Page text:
MR. BAKER: Yeah, it was worth it. You talk to them—you have to talk to them when you’re chief of staff. Again, I wrote a little bit about this. It’s really—I went around and I visited every former chief of staff before I went into the job, and every one of them almost to a man told me that you should spend a lot of time with the press, but always on background. You may be the second most powerful person in Washington, but nobody elected you to anything, and they don’t want to see you—to see you on the record particularly. But you need to background a lot—not leak, background. There’s a big difference between that. But you need to background the press a lot so they understand where the administration is coming from and what you’re seeking to accomplish and what you’re trying to achieve. And I spent a lot of time doing that, and I think it’s a function of any chief of staff to do that.
I also made it a rule, Evan, to call—to return calls. And maybe that’s one reason I had a reasonably decent relationship with the press, because I would never let a telephone call go unreturned. And I did that with the Congress too—particularly with the Congress.
QUESTION: Mr. Secretary, my name is, as you may recall, James Baker Sitrick.
MR. BAKER: Yeah.
QUESTION: You once accused me of stealing your name, sir.
MR. BAKER: Hello, Jim. How’s Tammy Faye? (Laughter.)
QUESTION: Different guy. Mr. Secretary, you spoke of George Will’s having said—suggested that the commissioner of baseball would be a better platform for becoming president than secretary of the Treasury. We haven’t had a secretary of the Treasury become president of the United States for 150 years, the last one being James Buchanan, I think. What is there about being secretary of State that makes it the political equivalent of being mayor of New York City?
MR. BAKER: You said secretary of the Treasury—you mean secretary of State?
QUESTION: Secretary of State. We haven’t had a secretary of State become president since 1856.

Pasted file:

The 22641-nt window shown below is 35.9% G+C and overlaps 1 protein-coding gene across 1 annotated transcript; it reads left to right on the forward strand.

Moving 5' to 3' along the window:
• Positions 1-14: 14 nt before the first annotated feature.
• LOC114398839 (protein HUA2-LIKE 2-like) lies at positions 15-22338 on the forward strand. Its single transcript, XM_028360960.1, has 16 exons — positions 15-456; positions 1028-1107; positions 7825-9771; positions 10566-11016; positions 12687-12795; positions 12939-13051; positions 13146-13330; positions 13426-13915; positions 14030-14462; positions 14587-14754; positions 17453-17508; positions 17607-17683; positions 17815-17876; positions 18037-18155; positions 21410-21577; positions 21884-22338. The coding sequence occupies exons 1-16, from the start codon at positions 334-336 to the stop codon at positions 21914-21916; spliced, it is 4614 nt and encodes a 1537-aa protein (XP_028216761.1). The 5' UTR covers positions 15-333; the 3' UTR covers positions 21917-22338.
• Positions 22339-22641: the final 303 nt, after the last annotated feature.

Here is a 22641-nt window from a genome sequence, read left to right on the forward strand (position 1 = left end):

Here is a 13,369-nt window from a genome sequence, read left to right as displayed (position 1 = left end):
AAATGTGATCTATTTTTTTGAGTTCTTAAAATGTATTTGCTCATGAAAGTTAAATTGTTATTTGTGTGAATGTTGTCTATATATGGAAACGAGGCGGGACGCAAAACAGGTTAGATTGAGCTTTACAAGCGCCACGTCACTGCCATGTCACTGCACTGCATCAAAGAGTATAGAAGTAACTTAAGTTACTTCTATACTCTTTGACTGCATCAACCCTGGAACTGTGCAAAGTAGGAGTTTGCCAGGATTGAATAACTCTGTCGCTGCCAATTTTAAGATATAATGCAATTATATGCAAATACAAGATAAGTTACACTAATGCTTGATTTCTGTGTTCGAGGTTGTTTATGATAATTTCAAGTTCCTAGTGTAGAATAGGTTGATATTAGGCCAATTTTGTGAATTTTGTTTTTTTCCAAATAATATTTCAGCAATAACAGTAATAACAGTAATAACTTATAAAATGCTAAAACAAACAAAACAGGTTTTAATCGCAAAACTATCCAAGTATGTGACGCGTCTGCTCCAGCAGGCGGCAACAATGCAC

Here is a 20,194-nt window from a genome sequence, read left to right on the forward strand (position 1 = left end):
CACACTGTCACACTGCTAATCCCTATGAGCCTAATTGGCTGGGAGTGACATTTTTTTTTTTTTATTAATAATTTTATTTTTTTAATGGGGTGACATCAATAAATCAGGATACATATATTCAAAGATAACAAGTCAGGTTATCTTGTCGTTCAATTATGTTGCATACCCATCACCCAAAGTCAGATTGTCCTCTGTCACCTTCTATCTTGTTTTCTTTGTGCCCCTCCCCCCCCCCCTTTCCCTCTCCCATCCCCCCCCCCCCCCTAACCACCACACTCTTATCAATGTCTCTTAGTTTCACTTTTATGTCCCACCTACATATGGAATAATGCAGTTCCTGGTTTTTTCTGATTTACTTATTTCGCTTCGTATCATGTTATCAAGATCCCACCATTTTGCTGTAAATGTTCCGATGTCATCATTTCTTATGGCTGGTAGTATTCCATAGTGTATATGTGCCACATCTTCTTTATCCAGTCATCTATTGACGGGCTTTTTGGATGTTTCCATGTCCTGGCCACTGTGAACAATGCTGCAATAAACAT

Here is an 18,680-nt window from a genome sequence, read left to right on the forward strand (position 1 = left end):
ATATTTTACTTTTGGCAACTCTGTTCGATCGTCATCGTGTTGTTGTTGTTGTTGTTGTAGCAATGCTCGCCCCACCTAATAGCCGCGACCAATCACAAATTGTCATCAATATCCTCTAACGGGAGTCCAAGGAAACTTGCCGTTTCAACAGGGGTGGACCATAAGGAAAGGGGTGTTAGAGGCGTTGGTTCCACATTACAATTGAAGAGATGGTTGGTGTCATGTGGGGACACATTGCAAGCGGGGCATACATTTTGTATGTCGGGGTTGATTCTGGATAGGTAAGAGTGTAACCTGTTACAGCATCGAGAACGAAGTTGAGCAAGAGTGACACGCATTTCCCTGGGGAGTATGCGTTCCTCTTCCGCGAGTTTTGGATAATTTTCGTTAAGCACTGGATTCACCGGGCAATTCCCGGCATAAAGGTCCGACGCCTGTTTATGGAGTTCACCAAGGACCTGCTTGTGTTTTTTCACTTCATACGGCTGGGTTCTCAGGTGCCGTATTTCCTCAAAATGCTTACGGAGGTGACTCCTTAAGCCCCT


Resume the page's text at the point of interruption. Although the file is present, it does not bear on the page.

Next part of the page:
MR. BAKER: Secretary of State is not a good position from which to run for president, because you have to be—you have to be an internationalist, if you’re an effective secretary of State, in my opinion. And you have to take some positions that are not necessarily congruent with a lot of positions that the American people tend to gravitate to through populism and that sort of thing. It’s not a really good place to run for president from.
The only one that I’m aware of who’s tried it recently was Al Haig, and he found it a difficult place to run for president.
MR. THOMAS: Last question. Way in the back.
QUESTION: Mr. Secretary, welcome toNew York.
MR. BAKER: Thank you.
QUESTION: You brilliantly managed the unification of Germany—you even got former Soviet Union friends to go along. How did you do it, and thereby also laid strong foundations for NATO? And how would you deal with the present leadership of Russia? Thank you.
MR. BAKER: Well, you have to remember that we had the advantage in the first Bush administration of being there when communism collapsed and managing the end of the Cold War in an effective and peaceful way. And, as I said earlier in answer to another question, everybody really wanted to get close to the United States. So, we had a lot of support and we had a lot of strength, and we used it. And we used it in effect to convince the Europeans that it was in their interests to see this happen. I’ve already said we didn’t, you know, a lot of people didn’t know whether Germany would lean towards—lean East and go towards Russia or be neutral. A neutral Germany in the heart ofEuropewould not have been a very good thing. So we made those arguments to them.
With the Soviets, Gorbachev and Shevardnadze made a fundamental decision not to maintain the empire together through the use of force. So they let the East Germans go. And one of the main reasons that we saw a peaceful end of the Cold War and a unification of Germany was because those people who had been captive nations for so long, had they continued to struggle for freedom. You know, one of the things we told the Europeans was, “How can we go out here for 40 years and talk about reunifying Germany and talk about freedom for the captive peoples of Eastern and Central Europeand not give it to them when the time comes?”
MR. THOMAS: Thank you, Jim. (Applause.)
MR. BAKER: Thank you, Evan. (Applause.)